The paper's protection of Davis is proof, on its face, of the gross bias within the paper. If Schwarzenegger is elected governor, it should be no surprise if Times reporters judge him far more harshly than they ever judged Davis. Jill's original story on Gray Davis' violence against female staffers is at www.windsofchange.net, scroll to Closet Wacko Vs. Mega-Fibber.
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Funny, I just saw this after posting to you on the other thread.
Posting the links to related threads again.
LA Weekly| October 6, 2003 | Bill Bradley
"Interestingly enough, in its Sunday story alleging sexually obnoxious behavior by Schwarzenegger, the (LA) Times has quietly dropped its claim that his political opponents werent pushing the story on the paper."
Even the NYT has tried to come clean with its retraction of the George Butler "I admire Hitler" story.
Why do freepers suddenly lend so much credibility to the NY and LA Times?
But they seem more than happy to run with unamed sources against Arnold. Didn't the LA Times also run stories without a named source about Bush's alleged cocaine use back during the election? Meanwhile- there were actual named sources about Clinton's cocaine use.
"Yes" on Recall, "No" on the L.A. Times [Hugh Hewitt]
Weekly Standard ^ | 10/06/2003 | Hugh Hewitt
Posted on 10/06/2003 6:25 AM PDT by veronica
The Los Angeles Times is no longer just part of the story on recall, they're now part of the election.
SUDDENLY Tuesday's election is more than a recall. It has also become a referendum on the Los Angeles Times.
In an astonishing story from page A34 of Sunday's Times, Readers Angry at The Times for Schwarzenegger Stories, the paper struggles to report the damage done to its reputation over the past three days while at the same time offering a lengthy apologia from editor John Carroll. Andrew Sullivan has described the Times as a "Smear Machine," columnist and former Times reporter Jill Stewart labeled their recent stories on Schwarzenegger as "hit pieces" and the Times' recent actions as "journalistic malpractice," and Susan Estrich used space on Friday's op-ed page to berate the paper for doing damage to women with legitimate charges of abuse. On my radio program Friday, Morton Kondracke expressed surprise and disapproval of Carroll's decisions in the run-up to Tuesday's campaign (Carroll used to be Kondracke's White House correspondent).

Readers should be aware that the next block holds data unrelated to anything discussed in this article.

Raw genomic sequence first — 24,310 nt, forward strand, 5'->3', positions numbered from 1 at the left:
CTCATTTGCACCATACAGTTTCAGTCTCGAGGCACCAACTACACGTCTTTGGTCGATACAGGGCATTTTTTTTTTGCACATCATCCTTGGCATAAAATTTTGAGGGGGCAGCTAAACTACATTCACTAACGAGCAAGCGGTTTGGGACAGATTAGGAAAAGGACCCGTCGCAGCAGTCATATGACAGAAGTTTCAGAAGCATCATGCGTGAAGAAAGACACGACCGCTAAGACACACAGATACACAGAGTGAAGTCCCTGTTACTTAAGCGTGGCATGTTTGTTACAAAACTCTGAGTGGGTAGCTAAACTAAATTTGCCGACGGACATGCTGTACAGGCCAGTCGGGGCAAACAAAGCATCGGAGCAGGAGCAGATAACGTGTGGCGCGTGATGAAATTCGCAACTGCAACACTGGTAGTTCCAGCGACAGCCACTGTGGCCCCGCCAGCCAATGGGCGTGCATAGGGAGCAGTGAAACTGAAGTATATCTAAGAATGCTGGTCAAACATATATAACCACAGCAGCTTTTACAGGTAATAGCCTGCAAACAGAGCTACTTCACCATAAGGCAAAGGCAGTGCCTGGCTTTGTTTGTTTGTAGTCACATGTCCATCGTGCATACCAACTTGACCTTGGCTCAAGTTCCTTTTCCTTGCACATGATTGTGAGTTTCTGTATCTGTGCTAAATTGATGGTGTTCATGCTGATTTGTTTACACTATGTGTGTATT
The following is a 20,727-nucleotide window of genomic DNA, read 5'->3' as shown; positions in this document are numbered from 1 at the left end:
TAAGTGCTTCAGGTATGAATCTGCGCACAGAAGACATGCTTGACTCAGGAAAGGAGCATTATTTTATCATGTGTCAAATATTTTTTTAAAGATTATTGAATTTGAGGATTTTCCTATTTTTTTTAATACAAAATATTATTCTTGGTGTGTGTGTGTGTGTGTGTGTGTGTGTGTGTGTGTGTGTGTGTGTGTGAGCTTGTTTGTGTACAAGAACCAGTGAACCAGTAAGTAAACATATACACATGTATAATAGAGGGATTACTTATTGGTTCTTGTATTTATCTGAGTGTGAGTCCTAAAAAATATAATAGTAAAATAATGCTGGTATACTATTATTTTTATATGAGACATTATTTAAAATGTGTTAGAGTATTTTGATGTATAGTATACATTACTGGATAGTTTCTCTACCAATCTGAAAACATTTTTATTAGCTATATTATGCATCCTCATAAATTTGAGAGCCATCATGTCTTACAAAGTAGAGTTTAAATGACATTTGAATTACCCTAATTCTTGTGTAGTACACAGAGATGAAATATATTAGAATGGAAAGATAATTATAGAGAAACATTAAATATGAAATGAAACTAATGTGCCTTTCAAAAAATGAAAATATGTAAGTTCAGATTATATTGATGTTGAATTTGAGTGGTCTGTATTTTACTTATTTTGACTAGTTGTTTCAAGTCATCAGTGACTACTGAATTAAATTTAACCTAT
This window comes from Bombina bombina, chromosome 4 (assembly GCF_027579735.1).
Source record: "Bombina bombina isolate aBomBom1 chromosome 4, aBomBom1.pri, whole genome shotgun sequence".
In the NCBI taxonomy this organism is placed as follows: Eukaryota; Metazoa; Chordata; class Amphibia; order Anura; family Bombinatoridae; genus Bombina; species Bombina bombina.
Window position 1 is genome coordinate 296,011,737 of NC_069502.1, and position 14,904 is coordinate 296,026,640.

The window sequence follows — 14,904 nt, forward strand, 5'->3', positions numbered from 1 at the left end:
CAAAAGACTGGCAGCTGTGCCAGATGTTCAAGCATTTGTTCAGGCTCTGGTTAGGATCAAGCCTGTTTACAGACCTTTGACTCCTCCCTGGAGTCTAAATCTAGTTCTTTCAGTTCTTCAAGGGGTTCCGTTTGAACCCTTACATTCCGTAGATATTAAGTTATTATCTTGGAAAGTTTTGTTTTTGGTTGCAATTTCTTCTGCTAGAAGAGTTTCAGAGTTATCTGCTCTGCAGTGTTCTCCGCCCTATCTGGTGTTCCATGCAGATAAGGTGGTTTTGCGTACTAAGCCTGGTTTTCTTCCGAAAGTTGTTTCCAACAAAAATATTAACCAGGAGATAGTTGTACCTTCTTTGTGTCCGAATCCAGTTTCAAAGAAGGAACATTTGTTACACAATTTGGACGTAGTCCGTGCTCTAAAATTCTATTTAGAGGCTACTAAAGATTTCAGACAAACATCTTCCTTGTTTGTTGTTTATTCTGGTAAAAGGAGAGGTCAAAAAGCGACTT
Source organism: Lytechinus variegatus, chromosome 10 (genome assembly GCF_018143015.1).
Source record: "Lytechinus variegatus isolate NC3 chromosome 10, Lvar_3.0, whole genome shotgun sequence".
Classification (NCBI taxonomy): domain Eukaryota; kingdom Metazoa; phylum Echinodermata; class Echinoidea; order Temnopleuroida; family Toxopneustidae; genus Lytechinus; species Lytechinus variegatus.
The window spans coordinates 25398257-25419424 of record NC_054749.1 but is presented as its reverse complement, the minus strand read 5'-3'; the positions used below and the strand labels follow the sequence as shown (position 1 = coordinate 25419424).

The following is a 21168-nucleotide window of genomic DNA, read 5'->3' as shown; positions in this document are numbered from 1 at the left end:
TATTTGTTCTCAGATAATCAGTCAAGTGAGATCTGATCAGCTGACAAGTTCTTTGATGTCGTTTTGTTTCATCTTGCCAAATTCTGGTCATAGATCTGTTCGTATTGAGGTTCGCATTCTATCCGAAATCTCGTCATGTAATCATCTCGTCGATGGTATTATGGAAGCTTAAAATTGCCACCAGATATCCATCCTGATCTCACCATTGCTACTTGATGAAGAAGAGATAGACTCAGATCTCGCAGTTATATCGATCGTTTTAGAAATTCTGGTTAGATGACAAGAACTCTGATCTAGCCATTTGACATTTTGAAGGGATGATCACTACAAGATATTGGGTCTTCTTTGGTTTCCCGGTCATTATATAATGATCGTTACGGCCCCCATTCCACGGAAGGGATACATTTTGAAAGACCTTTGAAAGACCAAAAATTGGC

What surprises me is these people's surprise. The Times has been an ally of Gray Davis for five years and an undeclared combatant in the recall wars. That the paper doubled-down with Gray behind and fading is no shock. The transparency of their cheerleading has been evident in their lineup of in-house recall columnists, all four of whom have been outspoken critics of Arnold from the day he announced his campaign. And the paper's news coverage has been as unbalanced as its commentary.
THE PUBLIC has come to grips with the Times as an organ of the Democratic party, an incredible waste of its near-monopoly status in Southern California.
What is different about the paper's naked and increasingly wild coverage of anti-Arnold charges is the reaction among even long-suffering Times watchers. A thousand readers actually cancelled subscriptions after Thursday's report on Arnold (that's the number released by the Times; who knows what the real total is). The outrage and anger of readers can be heard on any talk-radio station. So loud is the din that the Times was obliged to cover it.
Yet the Times has its story, and is sticking to it, even to the extent of retailing on the front page new allegation as they turn up. Davis may be hurt if the paper gives moderates a reason strike back at institutionalized bias on Tuesday, and Arnold might be buoyed if disgusted Republicans switch from McClintock to the Terminator as a way of voting against the Times.
Consider the verdict that will be rendered by a win for recall: Except for the absentees, few if any voters will approach the polls ignorant of the Times' allegations.
It seems likely that a solid majority will reject the Times as untrustworthy. The paper may console itself that the electorate doesn't care about the charges, but that would be more self-delusion.
California doesn't trust its major newspaper. Not in the least. Now that's a story worth covering.
And why focus on the groping allegations when Lockyer (didn't he have an illegitimate child or ran around on his wife), Clinton, and Rev. Jesse J., among others in Davis's entourage, have faced allegations raning from extortion to rape?
Huh? Jill Stewart's picture (from her website):